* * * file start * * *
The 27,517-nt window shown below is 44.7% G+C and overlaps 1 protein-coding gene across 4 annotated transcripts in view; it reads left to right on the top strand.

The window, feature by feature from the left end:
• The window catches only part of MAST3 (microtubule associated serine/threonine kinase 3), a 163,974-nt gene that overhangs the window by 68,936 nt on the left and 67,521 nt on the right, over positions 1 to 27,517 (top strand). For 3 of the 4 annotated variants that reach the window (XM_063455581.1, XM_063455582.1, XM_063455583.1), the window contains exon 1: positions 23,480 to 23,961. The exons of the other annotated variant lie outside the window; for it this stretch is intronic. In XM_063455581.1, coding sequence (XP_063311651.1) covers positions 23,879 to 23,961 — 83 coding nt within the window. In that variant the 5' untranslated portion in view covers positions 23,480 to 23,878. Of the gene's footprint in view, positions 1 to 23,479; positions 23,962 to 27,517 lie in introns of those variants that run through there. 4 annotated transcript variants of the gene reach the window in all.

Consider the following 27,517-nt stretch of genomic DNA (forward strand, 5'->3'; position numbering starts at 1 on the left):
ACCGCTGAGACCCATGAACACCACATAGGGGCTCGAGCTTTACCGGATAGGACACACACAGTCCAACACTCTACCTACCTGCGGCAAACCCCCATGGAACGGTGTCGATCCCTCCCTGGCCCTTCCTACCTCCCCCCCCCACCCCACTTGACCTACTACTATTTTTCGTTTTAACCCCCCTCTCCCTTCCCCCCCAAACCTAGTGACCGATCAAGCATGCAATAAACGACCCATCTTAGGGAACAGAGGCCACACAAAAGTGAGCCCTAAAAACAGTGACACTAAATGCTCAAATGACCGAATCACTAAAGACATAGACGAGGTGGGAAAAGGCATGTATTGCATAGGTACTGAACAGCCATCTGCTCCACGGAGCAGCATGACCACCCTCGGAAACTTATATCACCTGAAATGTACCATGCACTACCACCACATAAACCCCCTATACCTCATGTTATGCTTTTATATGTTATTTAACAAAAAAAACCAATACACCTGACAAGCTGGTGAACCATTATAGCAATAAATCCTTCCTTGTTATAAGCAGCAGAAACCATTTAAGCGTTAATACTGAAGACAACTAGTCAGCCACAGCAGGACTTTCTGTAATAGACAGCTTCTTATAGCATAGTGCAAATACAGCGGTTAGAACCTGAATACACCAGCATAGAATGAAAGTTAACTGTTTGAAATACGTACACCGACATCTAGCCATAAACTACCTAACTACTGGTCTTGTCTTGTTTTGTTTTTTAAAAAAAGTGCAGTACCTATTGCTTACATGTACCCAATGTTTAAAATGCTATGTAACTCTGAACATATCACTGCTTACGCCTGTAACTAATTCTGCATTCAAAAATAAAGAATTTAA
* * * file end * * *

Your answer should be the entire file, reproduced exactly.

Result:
The 27,517-nt window shown below is 44.7% G+C and overlaps 1 protein-coding gene across 4 annotated transcripts in view; it reads left to right on the top strand.

The window, feature by feature from the left end:
• The window catches only part of MAST3 (microtubule associated serine/threonine kinase 3), a 163,974-nt gene that overhangs the window by 68,936 nt on the left and 67,521 nt on the right, over positions 1 to 27,517 (top strand). For 3 of the 4 annotated variants that reach the window (XM_063455581.1, XM_063455582.1, XM_063455583.1), the window contains exon 1: positions 23,480 to 23,961. The exons of the other annotated variant lie outside the window; for it this stretch is intronic. In XM_063455581.1, coding sequence (XP_063311651.1) covers positions 23,879 to 23,961 — 83 coding nt within the window. In that variant the 5' untranslated portion in view covers positions 23,480 to 23,878. Of the gene's footprint in view, positions 1 to 23,479; positions 23,962 to 27,517 lie in introns of those variants that run through there. 4 annotated transcript variants of the gene reach the window in all.

Consider the following 27,517-nt stretch of genomic DNA (forward strand, 5'->3'; position numbering starts at 1 on the left):
ACCGCTGAGACCCATGAACACCACATAGGGGCTCGAGCTTTACCGGATAGGACACACACAGTCCAACACTCTACCTACCTGCGGCAAACCCCCATGGAACGGTGTCGATCCCTCCCTGGCCCTTCCTACCTCCCCCCCCCACCCCACTTGACCTACTACTATTTTTCGTTTTAACCCCCCTCTCCCTTCCCCCCCAAACCTAGTGACCGATCAAGCATGCAATAAACGACCCATCTTAGGGAACAGAGGCCACACAAAAGTGAGCCCTAAAAACAGTGACACTAAATGCTCAAATGACCGAATCACTAAAGACATAGACGAGGTGGGAAAAGGCATGTATTGCATAGGTACTGAACAGCCATCTGCTCCACGGAGCAGCATGACCACCCTCGGAAACTTATATCACCTGAAATGTACCATGCACTACCACCACATAAACCCCCTATACCTCATGTTATGCTTTTATATGTTATTTAACAAAAAAAACCAATACACCTGACAAGCTGGTGAACCATTATAGCAATAAATCCTTCCTTGTTATAAGCAGCAGAAACCATTTAAGCGTTAATACTGAAGACAACTAGTCAGCCACAGCAGGACTTTCTGTAATAGACAGCTTCTTATAGCATAGTGCAAATACAGCGGTTAGAACCTGAATACACCAGCATAGAATGAAAGTTAACTGTTTGAAATACGTACACCGACATCTAGCCATAAACTACCTAACTACTGGTCTTGTCTTGTTTTGTTTTTTAAAAAAAGTGCAGTACCTATTGCTTACATGTACCCAATGTTTAAAATGCTATGTAACTCTGAACATATCACTGCTTACGCCTGTAACTAATTCTGCATTCAAAAATAAAGAATTTAA